Author: rav08003

Paleoclimate in Tibet & CT?

Researchers from the University of Rochester have been using stratigraphy within the Qaidam Basin of Tibet to unravel how climate has changed during the Miocene. Color, according to one of the researchers, can be a good indicator of past climate. Red indicates a wetter climate while white indicates a dryer climate. I wonder if the stratigraphy we […]

Sediment Budget and Coastal Hazards

While in the field this past Saturday, we had the opportunity to observe how sediment is dispersed along the Connecticut coast and talk about the origin of the sediment. From glacial lake Hitchcock, several subaqueous fans (deltas) were created. As the glacier retreated, the delta morphosequences were deposited further and further north. These deposits are […]

Knickpoints and Canoe Racing

While canoeing down the Hockanum River, my dad and I got to navigate the Beacon Falls rapids. These rapids are formed due to lithologic knickpoints. Most likely these knickpoints are migrating due a combination of glacial rebound and erosion.  Below is a picture of my Dad and I during the Hockanum River Race.

Barrier Island Evolution Google Earth Engine Time Lapse: Gargathy Bay, Wallops Island, VA, United States Zoom to this location and look at the changes of the northern barrier island as it progrades to the southwest. The barrier island has grown by a substantial amount. This is due to wave defraction eroding sediment from the barrier island and displacing it […]

Mississippi Delta Restoration

Engineered levees are preventing deposition of sediment on the Mississippi Delta marshes and floodplain. This is leading to subsidence and land loss as sediment is no longer escaping the Mississippi River. Here is a link that looks at projects which will aid in preventing land loss:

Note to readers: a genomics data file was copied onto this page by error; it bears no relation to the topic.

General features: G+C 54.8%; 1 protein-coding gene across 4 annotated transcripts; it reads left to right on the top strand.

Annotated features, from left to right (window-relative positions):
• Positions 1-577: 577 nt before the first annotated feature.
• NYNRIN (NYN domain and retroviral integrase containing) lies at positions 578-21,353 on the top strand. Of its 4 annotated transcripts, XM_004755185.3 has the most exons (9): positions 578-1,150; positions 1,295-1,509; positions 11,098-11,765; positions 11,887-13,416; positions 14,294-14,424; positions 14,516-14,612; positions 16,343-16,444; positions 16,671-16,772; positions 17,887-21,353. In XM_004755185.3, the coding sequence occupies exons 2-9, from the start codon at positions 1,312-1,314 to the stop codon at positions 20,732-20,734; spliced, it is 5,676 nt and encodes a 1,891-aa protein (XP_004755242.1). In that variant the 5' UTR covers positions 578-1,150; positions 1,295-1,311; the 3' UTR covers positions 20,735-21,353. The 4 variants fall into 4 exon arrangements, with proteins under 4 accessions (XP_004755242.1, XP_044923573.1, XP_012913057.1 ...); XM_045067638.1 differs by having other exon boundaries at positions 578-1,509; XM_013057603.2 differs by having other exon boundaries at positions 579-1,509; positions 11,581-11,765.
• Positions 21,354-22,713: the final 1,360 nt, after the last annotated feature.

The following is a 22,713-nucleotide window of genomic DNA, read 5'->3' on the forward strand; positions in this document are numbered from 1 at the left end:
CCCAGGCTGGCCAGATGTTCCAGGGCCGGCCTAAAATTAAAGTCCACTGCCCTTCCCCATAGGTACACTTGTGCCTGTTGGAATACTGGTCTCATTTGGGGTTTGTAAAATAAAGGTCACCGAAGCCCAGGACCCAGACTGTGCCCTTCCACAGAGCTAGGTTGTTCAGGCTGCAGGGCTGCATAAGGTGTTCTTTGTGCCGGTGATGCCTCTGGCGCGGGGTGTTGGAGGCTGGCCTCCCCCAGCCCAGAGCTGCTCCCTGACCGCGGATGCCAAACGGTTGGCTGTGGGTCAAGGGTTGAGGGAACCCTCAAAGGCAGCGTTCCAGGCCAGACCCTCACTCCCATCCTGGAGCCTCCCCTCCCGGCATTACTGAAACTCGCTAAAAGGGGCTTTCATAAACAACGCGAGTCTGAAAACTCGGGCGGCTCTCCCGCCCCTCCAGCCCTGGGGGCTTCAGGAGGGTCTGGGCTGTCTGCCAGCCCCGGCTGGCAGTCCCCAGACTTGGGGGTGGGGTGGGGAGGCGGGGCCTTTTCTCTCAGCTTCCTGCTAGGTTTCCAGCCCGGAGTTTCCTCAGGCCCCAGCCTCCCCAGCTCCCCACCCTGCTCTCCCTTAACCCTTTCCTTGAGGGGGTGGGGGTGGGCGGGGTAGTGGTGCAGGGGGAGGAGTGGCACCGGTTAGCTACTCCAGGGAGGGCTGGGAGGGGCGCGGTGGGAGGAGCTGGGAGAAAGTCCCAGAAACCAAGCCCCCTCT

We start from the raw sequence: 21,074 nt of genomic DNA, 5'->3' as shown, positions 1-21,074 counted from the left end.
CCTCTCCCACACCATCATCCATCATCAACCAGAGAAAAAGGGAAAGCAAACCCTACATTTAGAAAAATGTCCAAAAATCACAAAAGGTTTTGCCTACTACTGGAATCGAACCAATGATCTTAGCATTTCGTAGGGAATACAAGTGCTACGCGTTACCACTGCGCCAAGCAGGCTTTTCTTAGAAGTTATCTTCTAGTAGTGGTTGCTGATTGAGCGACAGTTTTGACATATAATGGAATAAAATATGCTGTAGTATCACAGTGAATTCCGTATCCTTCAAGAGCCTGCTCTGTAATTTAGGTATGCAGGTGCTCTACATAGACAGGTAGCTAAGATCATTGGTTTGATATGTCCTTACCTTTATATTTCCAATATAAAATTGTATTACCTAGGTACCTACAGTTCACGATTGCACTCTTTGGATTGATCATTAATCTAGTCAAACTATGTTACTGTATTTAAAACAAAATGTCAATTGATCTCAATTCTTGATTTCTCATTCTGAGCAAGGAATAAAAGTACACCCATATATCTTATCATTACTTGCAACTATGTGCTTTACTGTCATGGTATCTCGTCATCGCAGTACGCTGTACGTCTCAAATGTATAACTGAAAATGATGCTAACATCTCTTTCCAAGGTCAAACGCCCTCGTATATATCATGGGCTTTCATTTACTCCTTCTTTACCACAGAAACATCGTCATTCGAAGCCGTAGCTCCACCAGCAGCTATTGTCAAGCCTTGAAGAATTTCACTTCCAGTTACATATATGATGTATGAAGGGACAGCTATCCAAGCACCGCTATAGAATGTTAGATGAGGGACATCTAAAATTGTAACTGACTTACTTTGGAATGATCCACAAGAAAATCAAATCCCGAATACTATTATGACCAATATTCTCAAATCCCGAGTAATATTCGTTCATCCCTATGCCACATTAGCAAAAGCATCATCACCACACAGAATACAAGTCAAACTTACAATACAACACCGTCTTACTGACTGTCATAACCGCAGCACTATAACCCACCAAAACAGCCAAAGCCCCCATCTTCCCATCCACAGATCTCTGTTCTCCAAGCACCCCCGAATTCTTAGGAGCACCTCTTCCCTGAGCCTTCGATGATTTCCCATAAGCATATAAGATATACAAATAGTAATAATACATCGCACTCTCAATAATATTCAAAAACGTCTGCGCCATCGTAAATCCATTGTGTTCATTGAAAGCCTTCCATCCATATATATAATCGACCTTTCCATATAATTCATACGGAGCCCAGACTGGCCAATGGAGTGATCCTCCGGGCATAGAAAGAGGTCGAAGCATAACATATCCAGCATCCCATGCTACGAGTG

Fluvial Responses to Landslides

Google Earth timelapse shows amazing imagery of what happened before and after several landslides in Oso, WA. The river experiences a large build up of sediment upstream while downstream the river does not get as sediment choked. The landslide dams the river causing an increase in slope upstream, increasing basal shear stress, causing more sediment […]

Legacy Sediment

Have you ever wondered what happens to sediment once dams are removed? Scientists from Boston College and Franklin and Marshall are studying the effects. They’ve discovered that sediment once ponded by a dam in Lancaster County, PA traveled all the way to the Chesapeake Bay! This sediment transport effects nutrient availability and river morphology. Links […]

Snowflake Analysis

Shoveling has been a reoccurring theme for the previous week with two winter storm systems coming through. Snow/ice is classified as a mineral meaning that we have the ability to classify it! Take out your hand lens and grain size chart and determine what size particles you are shoveling, skiing, or sledding in! Bonus-the snowflakes […]

Skiing and Sediment Transport

Downhill skiing can be an analogy for sediment transport in fluvial systems. Skiers that stay on their feet can be thought of as suspended particles. Skiers that end up summersaulting can be thought of as incipiently suspended load. Skiers that fall flat on their face can be thought of as bedload where the critical shear […]

Sediments Entering Feather River

The Feather River is is the outlet for the Oroville Dam. Floodplain deposits besides this river would tell us the shear velocity during certain floods and what particle sizes would comprise the suspended, incipiently suspended, and bedload. If the sediments behind the dam were cored, we could figure out what shear velocity is necessary for […]